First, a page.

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David Farmer. David Farmer. Featured
02 March 2021 Posted by 

DAVID FARMER IS COUNCIL’S NEW CEO

Saints fan from the Gong has the golden touch
DALLS SHERRINGHAM
HE’S s a St George Illawarra tragic, he has been through the harrowing tempests of corrupt, sacked councils and he favors business and tourism enterprises: meet David Farmer, the new Central Coast Council CEO.
Mr Farmer has  had the ‘golden touch’ in saving not one, but TWO disgraced councils in his career of 30 plus years.
 
And he grew up as a self-confessed ‘bogan’ from ‘frugal origins’ in the surf and footy mad Illawarra region and has a history of taking in charge of basket cases.
 
He was announced at a video linkup by Administrator Dick Persson who said Mr Farmer’s appointment was the most important decision he would make during his time trying to work out the shambles that is Central Coast Council 2021.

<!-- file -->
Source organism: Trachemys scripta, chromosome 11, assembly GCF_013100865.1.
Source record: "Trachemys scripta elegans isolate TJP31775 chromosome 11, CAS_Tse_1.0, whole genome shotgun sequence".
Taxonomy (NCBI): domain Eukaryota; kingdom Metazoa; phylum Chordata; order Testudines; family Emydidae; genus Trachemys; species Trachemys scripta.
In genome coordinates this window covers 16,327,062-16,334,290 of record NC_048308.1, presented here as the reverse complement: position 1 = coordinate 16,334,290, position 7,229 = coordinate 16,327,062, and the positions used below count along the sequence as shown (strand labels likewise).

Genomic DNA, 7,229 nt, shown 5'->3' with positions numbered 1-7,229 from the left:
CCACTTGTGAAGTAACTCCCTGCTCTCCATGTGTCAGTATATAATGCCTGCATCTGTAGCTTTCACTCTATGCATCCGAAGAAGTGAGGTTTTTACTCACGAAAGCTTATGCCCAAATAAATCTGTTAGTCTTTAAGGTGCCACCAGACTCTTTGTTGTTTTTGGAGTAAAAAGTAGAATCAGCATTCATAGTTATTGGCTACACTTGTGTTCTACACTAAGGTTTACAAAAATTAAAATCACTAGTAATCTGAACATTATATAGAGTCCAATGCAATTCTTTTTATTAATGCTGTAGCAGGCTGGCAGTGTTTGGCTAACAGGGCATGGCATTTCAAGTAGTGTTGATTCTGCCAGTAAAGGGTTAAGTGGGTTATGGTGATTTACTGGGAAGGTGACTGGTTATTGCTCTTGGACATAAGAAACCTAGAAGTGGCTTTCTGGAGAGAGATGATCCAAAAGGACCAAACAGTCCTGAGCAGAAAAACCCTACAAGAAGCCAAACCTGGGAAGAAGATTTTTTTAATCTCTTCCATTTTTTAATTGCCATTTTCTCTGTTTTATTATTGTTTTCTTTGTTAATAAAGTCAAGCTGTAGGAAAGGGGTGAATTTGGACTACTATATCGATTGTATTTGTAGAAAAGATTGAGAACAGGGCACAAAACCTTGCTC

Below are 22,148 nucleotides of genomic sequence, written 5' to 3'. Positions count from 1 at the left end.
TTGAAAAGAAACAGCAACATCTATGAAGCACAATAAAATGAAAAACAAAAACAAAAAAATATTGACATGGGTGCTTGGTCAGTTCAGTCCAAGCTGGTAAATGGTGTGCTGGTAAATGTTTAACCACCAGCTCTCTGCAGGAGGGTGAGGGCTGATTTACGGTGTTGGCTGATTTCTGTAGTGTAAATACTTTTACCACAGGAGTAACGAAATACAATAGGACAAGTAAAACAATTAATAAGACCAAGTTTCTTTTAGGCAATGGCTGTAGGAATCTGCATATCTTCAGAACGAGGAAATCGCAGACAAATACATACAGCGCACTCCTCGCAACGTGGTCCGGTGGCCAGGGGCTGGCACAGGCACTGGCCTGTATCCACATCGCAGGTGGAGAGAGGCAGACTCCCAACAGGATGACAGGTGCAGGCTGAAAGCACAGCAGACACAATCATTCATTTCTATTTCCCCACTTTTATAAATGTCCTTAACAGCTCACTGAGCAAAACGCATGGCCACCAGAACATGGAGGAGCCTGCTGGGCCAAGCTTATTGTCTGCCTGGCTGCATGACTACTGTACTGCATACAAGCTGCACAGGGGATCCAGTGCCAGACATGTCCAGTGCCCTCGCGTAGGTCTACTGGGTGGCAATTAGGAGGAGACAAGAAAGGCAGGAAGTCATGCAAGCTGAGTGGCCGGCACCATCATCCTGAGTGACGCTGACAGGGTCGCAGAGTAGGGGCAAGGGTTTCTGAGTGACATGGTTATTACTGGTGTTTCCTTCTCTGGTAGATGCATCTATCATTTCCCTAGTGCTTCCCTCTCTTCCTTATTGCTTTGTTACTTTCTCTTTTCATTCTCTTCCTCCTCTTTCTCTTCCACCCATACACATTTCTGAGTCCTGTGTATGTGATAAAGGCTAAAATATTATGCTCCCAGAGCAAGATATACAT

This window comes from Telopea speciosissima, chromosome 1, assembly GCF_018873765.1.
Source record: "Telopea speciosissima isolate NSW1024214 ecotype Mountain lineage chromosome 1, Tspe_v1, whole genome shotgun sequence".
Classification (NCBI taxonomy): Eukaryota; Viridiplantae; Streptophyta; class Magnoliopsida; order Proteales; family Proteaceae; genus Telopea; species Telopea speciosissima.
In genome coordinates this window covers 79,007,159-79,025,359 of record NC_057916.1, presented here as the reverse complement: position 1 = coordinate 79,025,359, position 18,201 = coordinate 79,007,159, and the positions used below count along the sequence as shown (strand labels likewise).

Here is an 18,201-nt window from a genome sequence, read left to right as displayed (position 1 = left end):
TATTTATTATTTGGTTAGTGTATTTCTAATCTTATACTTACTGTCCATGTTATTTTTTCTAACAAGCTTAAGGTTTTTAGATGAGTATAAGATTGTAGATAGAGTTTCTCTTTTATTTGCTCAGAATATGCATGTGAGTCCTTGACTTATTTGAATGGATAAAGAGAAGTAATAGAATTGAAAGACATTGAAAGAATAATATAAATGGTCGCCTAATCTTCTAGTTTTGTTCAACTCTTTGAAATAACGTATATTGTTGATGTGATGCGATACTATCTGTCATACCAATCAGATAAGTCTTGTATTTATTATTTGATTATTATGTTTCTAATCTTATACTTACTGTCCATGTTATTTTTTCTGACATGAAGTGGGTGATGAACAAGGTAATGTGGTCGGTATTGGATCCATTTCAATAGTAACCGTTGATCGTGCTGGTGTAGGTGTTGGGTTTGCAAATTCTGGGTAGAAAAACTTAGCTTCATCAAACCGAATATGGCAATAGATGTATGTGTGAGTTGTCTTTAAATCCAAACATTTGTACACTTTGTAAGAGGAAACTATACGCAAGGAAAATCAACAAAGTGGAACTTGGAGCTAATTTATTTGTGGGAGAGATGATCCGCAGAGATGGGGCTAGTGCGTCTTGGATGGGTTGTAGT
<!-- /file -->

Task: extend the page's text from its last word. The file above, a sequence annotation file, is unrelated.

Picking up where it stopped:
A total of 29 people considered with just three interviewed.
 
David Farmer is currently CEO of Ipswich Council, a successful enterprise of similar size to the Central Coast version and an area going through the same throes of rapid growth. It was also sacked by  the State Govt.
 
In fact, Council’s new boss has twice worked as the chief executive after a council was sacked; first in Wollongong in 2008 and then in Ipswich.
 
Mr Farmer said rebuilding ratepayers’ shattered trust in Council would be his most important challenge. He also said the trust and morale of staff also needed to be rebuilt after such a difficult time.
 
Before Wollongong, Mr Farmer was CEO of Cairns City Council for more than six years, from October 2000 until May 2007. He was involved in the development of the famous Cairns Esplanade, considered to be the best public tourist development ever.
 
Mr Farmer was in the top job at Wollongong council for 11 years before being ‘headhunted’ for the Ipswich challenge.
 
Wollongong Mayor Cr Gordon Bradbery said he was not surprised Mr Farmer had been “headhunted” by Ipswich Council because he was suited to the challenge of repairing the finances and reputation of the council.
 
“In the time I have worked with Mr Farmer, he has been an exemplary person and his skills and intelligence has been the subject of my admiration,” he said.